On ‘Never Have I Ever,’ Angry Asian Girls Find a Voice
Devi Vishwakumar is angry. So angry she throws her geometry textbook through her (closed) bedroom window. And to be fair, she has a right to be frustrated. Her crush doesn’t look her way, and as a horny teenage girl who thinks she’s ready to “bone down,” that’s devastating. Her stunning, accomplished cousin Kamala is living with her family while she finishes her Ph.D. And the fact that she’s still traumatized by the death of her father isn’t helping. She’s still learning to manage her overwhelming emotions, and sometimes her temper takes over.
For Asian girls, anger is usually an off-limits emotion, at least in pop culture. Asian women are typically depicted as submissive, docile, and demure. But in Netflix’s new show Never Have I Ever, created by Mindy Kaling, Devi is explosive. She sees herself as a hot, smart, powerful teenage girl. But there is so much in her way. It’s not just grief over her father’s death. Her peers have rendered her invisible, too. They don’t invite her to parties or really pay attention to her at all.
Like all teenage girls, she wants to be normal — that loaded term wielded by high schoolers who are struggling to form an identity while also feeling pressured to conform. Devi’s situation is different though: As a first-generation Indian-American girl with brown skin and dark hair, she’ll never be able to embody restrictive (and racist) white beauty standards — and she’s teased for it by her high school rival, a white boy named Ben.
Her upbringing is stricter, too, and influenced by religion. There’s a Hindu altar in her living room (and her mother, Nalini, is livid over the textbook incident because it touched the ground outside after being blessed at the Hindu temple, a huge faux pas). Devi sees how hard her family’s cultural traditions can be on women specifically just by witnessing how Kamala is treated: Her parents have already found a potential husband for Kamala back in India, but she’s instructed to hide her intelligence and ambition in order to secure the match.
Devi is being pulled in many different directions: She prays for her mother to tell her she’s proud of her, yet she also wants to sneak out to parties and get drunk with her crush. All things considered, that sounds like a normal conflict for a teenage girl, one that would weigh heavily on anyone. But Devi isn’t just anyone — she’s a minority in a whitewashed town, already an outsider at a time when feeling excluded is extra tough.
Instead of repressing her unwieldy emotions, Devi sees a therapist who teaches her how to process her feelings, grief in particular. It’s a breath of fresh air to see an Asian woman given space to safely express exactly how she feels. Instead of staying silent and fading into the background with the wallpaper like a well-behaved woman, Devi does the opposite. She learns from her outbursts (including one unfortunate incident involving a Holocaust joke, which she immediately regrets) and the message is clear: Our emotions are not inherently shameful, not even anger. It’s what we do with them that matters.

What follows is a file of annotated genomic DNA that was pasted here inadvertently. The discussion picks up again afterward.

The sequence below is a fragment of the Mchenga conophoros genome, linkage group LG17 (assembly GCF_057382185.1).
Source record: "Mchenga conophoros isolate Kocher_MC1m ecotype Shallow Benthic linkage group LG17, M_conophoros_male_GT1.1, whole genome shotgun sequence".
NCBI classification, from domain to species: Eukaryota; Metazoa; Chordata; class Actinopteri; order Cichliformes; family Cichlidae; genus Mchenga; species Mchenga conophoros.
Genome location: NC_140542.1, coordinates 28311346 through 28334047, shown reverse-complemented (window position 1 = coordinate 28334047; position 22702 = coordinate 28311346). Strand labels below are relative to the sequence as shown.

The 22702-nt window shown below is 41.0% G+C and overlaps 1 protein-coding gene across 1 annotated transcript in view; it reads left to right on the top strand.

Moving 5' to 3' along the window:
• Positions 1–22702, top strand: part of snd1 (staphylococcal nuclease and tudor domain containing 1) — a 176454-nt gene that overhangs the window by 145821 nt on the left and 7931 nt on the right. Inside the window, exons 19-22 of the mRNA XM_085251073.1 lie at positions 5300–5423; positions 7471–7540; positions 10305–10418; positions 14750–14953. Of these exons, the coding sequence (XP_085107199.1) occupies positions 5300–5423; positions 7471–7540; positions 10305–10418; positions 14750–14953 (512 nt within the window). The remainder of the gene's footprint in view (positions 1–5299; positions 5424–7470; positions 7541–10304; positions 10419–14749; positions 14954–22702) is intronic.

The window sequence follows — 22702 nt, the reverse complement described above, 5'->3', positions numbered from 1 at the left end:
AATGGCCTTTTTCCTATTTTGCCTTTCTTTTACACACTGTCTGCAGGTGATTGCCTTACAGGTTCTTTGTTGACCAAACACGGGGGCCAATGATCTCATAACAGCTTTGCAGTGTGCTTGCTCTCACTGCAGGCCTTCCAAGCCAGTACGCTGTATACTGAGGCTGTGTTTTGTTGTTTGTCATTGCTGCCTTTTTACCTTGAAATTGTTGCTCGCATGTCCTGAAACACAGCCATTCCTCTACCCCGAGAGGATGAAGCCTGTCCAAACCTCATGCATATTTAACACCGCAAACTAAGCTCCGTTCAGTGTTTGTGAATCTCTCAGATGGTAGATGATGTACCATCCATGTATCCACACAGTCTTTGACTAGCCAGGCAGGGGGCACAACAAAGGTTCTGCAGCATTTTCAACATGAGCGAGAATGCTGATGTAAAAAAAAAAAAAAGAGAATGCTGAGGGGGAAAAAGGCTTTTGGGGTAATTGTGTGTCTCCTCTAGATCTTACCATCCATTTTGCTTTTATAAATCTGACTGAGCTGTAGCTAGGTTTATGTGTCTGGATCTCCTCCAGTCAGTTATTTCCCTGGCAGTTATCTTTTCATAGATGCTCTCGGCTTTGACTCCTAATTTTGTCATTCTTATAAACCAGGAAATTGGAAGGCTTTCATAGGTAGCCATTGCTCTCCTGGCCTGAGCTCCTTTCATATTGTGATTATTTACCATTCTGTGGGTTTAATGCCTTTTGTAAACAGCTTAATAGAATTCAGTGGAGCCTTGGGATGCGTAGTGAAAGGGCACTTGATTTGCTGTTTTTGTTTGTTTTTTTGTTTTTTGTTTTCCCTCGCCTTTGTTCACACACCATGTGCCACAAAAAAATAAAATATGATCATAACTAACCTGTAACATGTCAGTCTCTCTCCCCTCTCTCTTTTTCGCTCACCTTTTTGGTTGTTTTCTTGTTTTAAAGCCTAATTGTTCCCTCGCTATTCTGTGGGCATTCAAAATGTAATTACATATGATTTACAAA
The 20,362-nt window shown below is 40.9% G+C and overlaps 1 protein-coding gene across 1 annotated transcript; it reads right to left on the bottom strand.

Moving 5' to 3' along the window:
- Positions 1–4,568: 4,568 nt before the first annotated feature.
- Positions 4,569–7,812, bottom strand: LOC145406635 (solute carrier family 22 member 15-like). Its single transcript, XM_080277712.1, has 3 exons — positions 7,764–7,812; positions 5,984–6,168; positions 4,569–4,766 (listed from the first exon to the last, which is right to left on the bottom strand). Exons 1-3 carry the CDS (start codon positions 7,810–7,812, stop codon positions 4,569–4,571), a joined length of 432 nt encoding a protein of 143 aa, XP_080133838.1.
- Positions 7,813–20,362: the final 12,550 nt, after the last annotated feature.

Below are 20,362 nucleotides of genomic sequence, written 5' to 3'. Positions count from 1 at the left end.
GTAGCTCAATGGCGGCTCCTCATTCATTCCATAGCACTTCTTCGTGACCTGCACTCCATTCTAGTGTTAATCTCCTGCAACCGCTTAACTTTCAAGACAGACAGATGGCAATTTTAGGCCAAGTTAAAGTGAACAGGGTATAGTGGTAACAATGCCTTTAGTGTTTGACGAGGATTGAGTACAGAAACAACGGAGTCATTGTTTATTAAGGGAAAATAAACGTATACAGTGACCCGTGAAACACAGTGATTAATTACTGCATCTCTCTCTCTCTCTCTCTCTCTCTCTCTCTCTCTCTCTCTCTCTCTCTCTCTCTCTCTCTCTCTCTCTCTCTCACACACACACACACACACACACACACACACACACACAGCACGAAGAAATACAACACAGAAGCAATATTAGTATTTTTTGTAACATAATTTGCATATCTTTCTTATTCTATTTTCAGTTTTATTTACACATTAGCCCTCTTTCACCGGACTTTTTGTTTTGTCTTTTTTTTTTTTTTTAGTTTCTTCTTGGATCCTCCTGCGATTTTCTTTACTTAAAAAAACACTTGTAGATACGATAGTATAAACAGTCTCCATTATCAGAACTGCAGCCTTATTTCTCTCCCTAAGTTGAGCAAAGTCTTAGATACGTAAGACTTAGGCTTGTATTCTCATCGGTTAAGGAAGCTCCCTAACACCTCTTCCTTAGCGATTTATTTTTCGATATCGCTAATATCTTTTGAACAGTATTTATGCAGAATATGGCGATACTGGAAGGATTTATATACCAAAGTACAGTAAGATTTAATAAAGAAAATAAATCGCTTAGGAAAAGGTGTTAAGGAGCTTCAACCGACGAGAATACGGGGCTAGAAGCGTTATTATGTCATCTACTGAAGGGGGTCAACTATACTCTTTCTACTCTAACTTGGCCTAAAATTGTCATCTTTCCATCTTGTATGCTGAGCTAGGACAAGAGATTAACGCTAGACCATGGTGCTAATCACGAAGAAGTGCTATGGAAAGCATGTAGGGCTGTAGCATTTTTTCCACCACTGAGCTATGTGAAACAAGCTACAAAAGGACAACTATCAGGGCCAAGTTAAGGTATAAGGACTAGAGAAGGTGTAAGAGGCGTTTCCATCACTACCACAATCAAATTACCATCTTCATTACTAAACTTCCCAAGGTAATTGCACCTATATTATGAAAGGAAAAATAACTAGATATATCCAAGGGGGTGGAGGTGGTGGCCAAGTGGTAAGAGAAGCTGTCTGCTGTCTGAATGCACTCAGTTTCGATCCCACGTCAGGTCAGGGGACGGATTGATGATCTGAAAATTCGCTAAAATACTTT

Devi’s anger issues do culminate in a confrontation with her mother, and the resulting argument is a devastating reflection of the complicated conflicts every mother and daughter must work through. But the climax of the show is also attuned to the challenges Asian women in particular face when they try to express their emotions.
Following their argument, Nalini visits her daughter’s therapist, who quips that she didn’t think she “believed in therapy.”
“I don’t. It’s for white people,” Nalini responds to the dumbfounded therapist, a black woman.
Nalini believes her role is to be the backbone of the family, always strong, never wavering or showing weakness. But she’s grief-stricken too in the aftermath of her husband’s death. It’s just that she’s never felt like she was allowed to express that. Only when she’s able to break down in front of Devi can the two begin to repair their relationship.
One scene toward the end of the show perfectly encapsulates Devi’s predicament, one that many children of immigrants face: She stands on the beach, saying a prayer in Hindu for her father… while wearing a jean miniskirt, flanked by her mother and cousin, both clad in a traditional sari. Devi is navigating two worlds — one of tradition that requires women to be in control of their emotions and obedient, and another that values autonomy perhaps a little too much. But Devi doesn’t fall neatly into either category, and that is a source of power. She’s a little wild, a little rebellious, but her family is still the most important aspect of her life, her safety net, and the force that will guide how she forms her own value system.
It takes work to unlearn family values, no matter who you are or where your family is from. Devi and her mother put her in that work. It’s gratifying to see two brown women, a mother and daughter, given the same emotional breadth too often only given to “complex” male, and white, television characters. Asian women and girls deserve role models in entertainment that feel deeply and passionately, and develop healthy ways of coping with a full range of emotions.
Never Have I Ever acknowledges a side of Asian women that most depictions ignore — unruly, rebellious, and hot-headed. Devi’s anger might overwhelm her sometimes, but the show doesn’t villainize or shame her for wrestling with complicated emotions. Instead, Never Have I Ever affirms that all our emotions are valid.